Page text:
6) Crosby, Stills and Nash “Southern Cross” (1983, not yet available so keep your eyes peeled on VH-1!): There’s nothing much going on in this rarely seen promo, but I love it anyway for it’s air of untrying casual cool. We see Stills busy steering a ship – not Crosby’s beloved Mayan apparently though it’s similar – while back in the studio all three men add some sparkling harmonies. Ships and boats have always been a big CSN symbol (‘Wooden Ships’ ‘Shadow Captain’ etc), a metaphor for the way that life steers out of control or offers escape from mainland troubles, but this song about picking yourself up after disappointment is a perfect match between words and music. All together now, ‘Think about how many times I have fallen...’

5) Grateful Dead “A Touch Of Gray” (1987, not yet available so keep your eyes peeled on VH-1!): Another classy promo with a bit of fun attached was this ‘comeback’ single for the band’s first release since Jerry Garcia’s coma two years earlier. As if the ‘I will get by, I will survive’ chorus wasn’t enough, the band makes fun of the whole event by replacing each member of the band with specially designed puppet skeletons, dressed in the band’s clothes and made specifically to their measurements (the Garcia puppet is even accurate to be missing one of his fingers, like the real model!) Look out for Micky Hart’s dog running off with the drummer’s leg during the last verse! Classic.

4)Moody Blues “I Know You’re Out There Somewhere” (1988, available on the DVD ‘The Moody Blues Collection’ and a Video-CD single of the title track): Another story song which is a sort of sequel to the band’s well received promo for ‘Your Wildest Dreams’. In that song a lot of scarily accurate looking youngsters play the band’s 1960s selves (OK, so technically Justin Hayward and John Lodge weren’t in the band in this period but that’s artistic license for you!) while a groupie falls in love with singer Justin and follows him around. This sequel video finds Justin remembering the girl and wondering what happened to her with lots of moving shots of the pair mirroring each other without knowing it, wondering what their lives could have been if things had gone differently. Very Moodies and the perfect match for the contents of the song.

3)Godley and Creme “Cry” (1983, available on VHS ‘Changing Faces – The Best of 10cc and Godley and Creme”): Music videos were still people miming (often badly) to their own songs before Godley and Creme, recently released from 10cc commitments, pioneered the art form. This promo is still their most famous and the most cutting edge (although fans should look out for their distinctive ‘video player’ promo for the under-rated ‘Golden Boy’ single too). In ‘Cry’ the duo’s faces morph into a whole cast of unknown extras of different ages, races, genders and classes, each of them mouthing a line of the lyric before turning little by little into someone else. Lol Creme revealed later that the hi-tech effects only worked if the people in shot stayed very still – so they tied everyone’s heads to the back of a frying pan to keep them in shot! A classy song anyway, ‘Cry’ is made even stronger by this inventive moody video which made the sentiments seem universal and epic. It made me wanna cry...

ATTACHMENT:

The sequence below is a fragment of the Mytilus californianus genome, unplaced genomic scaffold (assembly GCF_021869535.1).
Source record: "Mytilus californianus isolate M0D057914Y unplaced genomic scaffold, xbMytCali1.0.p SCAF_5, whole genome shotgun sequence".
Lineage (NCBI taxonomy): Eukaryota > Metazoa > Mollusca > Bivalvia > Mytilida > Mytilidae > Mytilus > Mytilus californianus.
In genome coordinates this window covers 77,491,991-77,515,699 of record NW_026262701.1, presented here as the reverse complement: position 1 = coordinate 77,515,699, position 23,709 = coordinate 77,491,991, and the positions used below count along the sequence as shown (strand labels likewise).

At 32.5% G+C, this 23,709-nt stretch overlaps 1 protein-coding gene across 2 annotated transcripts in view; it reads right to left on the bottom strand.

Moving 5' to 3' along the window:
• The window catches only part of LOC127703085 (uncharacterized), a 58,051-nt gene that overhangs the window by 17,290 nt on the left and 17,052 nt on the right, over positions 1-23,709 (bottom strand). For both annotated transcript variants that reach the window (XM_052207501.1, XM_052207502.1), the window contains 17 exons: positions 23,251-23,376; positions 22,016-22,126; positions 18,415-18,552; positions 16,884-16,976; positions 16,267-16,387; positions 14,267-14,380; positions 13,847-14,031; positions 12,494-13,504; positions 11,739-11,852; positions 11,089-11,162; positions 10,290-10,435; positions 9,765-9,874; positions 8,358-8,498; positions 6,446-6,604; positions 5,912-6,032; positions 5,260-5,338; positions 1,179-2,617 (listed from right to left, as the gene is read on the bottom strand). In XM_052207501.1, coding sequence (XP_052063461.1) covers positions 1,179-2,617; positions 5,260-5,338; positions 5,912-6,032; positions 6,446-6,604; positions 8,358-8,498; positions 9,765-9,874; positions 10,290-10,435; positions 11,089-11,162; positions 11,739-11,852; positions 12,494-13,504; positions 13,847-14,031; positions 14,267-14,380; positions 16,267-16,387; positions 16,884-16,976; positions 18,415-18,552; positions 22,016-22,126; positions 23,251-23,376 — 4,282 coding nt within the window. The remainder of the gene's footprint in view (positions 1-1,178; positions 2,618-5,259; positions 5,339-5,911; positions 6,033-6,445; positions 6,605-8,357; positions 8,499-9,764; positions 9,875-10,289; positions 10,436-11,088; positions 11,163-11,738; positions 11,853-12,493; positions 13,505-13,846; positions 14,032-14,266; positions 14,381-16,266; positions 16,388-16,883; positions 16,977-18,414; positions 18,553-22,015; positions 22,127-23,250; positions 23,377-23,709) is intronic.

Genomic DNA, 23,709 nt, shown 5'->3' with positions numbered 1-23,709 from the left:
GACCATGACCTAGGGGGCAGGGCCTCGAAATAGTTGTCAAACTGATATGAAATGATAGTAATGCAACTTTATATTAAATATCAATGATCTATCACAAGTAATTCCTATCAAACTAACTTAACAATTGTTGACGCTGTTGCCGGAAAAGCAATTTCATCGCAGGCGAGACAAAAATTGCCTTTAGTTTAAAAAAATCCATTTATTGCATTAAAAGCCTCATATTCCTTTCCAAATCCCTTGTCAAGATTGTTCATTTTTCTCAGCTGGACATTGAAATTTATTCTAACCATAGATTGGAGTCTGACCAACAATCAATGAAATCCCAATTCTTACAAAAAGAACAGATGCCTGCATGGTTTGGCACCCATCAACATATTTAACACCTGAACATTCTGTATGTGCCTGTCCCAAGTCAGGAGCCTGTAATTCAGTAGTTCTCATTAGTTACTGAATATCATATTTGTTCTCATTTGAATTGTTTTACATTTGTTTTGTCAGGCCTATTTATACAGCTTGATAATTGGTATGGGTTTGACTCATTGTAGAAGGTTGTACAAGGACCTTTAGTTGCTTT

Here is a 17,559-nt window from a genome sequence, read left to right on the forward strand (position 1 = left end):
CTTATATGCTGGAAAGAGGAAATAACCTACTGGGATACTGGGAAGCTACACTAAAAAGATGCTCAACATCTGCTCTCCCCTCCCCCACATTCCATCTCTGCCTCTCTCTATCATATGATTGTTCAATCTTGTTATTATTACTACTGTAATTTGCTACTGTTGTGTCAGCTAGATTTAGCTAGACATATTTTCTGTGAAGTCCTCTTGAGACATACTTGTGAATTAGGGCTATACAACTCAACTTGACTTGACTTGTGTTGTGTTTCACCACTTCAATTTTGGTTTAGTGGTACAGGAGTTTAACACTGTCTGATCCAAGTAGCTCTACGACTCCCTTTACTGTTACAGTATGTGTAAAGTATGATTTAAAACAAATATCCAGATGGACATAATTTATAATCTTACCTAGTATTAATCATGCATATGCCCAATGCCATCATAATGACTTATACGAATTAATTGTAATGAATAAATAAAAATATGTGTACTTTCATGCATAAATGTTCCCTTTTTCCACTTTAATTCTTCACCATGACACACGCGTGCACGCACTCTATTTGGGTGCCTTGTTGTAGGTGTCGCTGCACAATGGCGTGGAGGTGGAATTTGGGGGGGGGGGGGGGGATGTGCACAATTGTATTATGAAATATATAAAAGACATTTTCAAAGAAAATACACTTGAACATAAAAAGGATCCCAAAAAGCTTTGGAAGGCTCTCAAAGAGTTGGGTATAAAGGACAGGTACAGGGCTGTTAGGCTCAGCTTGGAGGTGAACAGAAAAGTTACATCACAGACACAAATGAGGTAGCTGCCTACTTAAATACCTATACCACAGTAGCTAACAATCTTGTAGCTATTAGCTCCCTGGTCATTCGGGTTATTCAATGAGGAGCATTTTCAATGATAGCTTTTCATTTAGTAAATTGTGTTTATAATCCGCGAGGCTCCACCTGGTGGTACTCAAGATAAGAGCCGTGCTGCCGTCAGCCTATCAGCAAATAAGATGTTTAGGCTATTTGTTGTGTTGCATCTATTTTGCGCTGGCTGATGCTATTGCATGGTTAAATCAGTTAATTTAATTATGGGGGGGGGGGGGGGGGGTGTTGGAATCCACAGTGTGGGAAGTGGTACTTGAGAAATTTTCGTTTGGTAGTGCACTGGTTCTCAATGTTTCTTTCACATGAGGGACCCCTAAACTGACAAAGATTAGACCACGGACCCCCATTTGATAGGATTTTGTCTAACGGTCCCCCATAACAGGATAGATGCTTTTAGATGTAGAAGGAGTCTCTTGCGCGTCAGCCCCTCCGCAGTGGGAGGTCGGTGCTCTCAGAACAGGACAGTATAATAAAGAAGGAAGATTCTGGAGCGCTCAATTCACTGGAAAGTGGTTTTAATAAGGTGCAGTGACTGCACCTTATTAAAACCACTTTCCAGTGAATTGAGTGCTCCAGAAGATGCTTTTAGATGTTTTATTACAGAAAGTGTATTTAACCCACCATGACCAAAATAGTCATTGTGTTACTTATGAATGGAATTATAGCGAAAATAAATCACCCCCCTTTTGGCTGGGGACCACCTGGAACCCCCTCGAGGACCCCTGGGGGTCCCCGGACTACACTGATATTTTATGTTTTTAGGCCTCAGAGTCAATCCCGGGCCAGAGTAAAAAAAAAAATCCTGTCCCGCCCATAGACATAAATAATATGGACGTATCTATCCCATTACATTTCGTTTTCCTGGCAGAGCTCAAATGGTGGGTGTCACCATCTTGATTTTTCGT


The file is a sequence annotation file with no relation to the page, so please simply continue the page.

2) Oasis “Whatever” (1995, available on DVD on ‘Time Flies’):There are lots of great Oasis music videos on their recent ‘Time Flies...’ DVD, many of which I’d never seen and pretty much all of them on a bigger budget than this one (there’s even a return to Pepperland for ‘All Around The World’!) But this small budget promo for the band’s non-album single is hilarious – the band are meant to be miming to an orchestra and that’s that, but Noel Gallagher, a bit worse for wear after a party the night before and already getting fed up of this popstar lark, simply messes around. First he upstages brother Liam by appearing in shot when he’s trying sing, then he’s got a broom, then he’s mimicking the violinists, then he’s playing football, then he’s offering the production team a McDonalds. Liam, enjoying the major part the video’s given him for the first time, looks daggers at his brother whose so busy getting a giggling fit he barely notices. Not Oasis’ most distinguished moment by any means, but somehow ‘Whatever’ works like the Beatles’ Christmas fanclub records or Keith Moon’s radio shows, making the biggest band in the world at the time appear human.  

1) Paul McCartney “Pipes Of Peace” (1983, available on DVD on ‘The McCartney Collection): It was a big problem whether I should pick this First World War re-enactment or the similarly classy video for ‘Coming Up’ where Macca effectively plays with himself in a band called ‘The Plastic Macs’ in deference to the Plastic Ono Band, appearing in lots of guises including The Beatles circa 1963! But ‘Pipes of Peace’ is an entirely different beast, one of the few promo videos that really does try to change the world in a small way instead of making its audience laugh and is genuinely moving I think, despite the stick both songs and video have taken down the years. Paul is a soldier in the trenches, dreaming of getting back to his girlfriend back home when suddenly a day of truce is declared on Christmas Day and Paul goes over the trenches to meet his German equivalent. The pair swap stories and pictures and even play some football before some unbeliever throws a bomb in their wake and they scuttle back to their holes. If this story wasn’t true this promo would be a laughing stock – but it is, right up to the point where the bomb falls (even the uniforms are spot on – in a nice twist Paul is wearing a Royal Lancashire Regiment uniform, which is what he would have been wearing as a Liverpudlian conscript in the 1914-19 war). A very special video indeed for one of Macca’s most under-rated songs.

And so ends another newsletter. We’ll be getting back to the audio rather than the visual next week – see you then!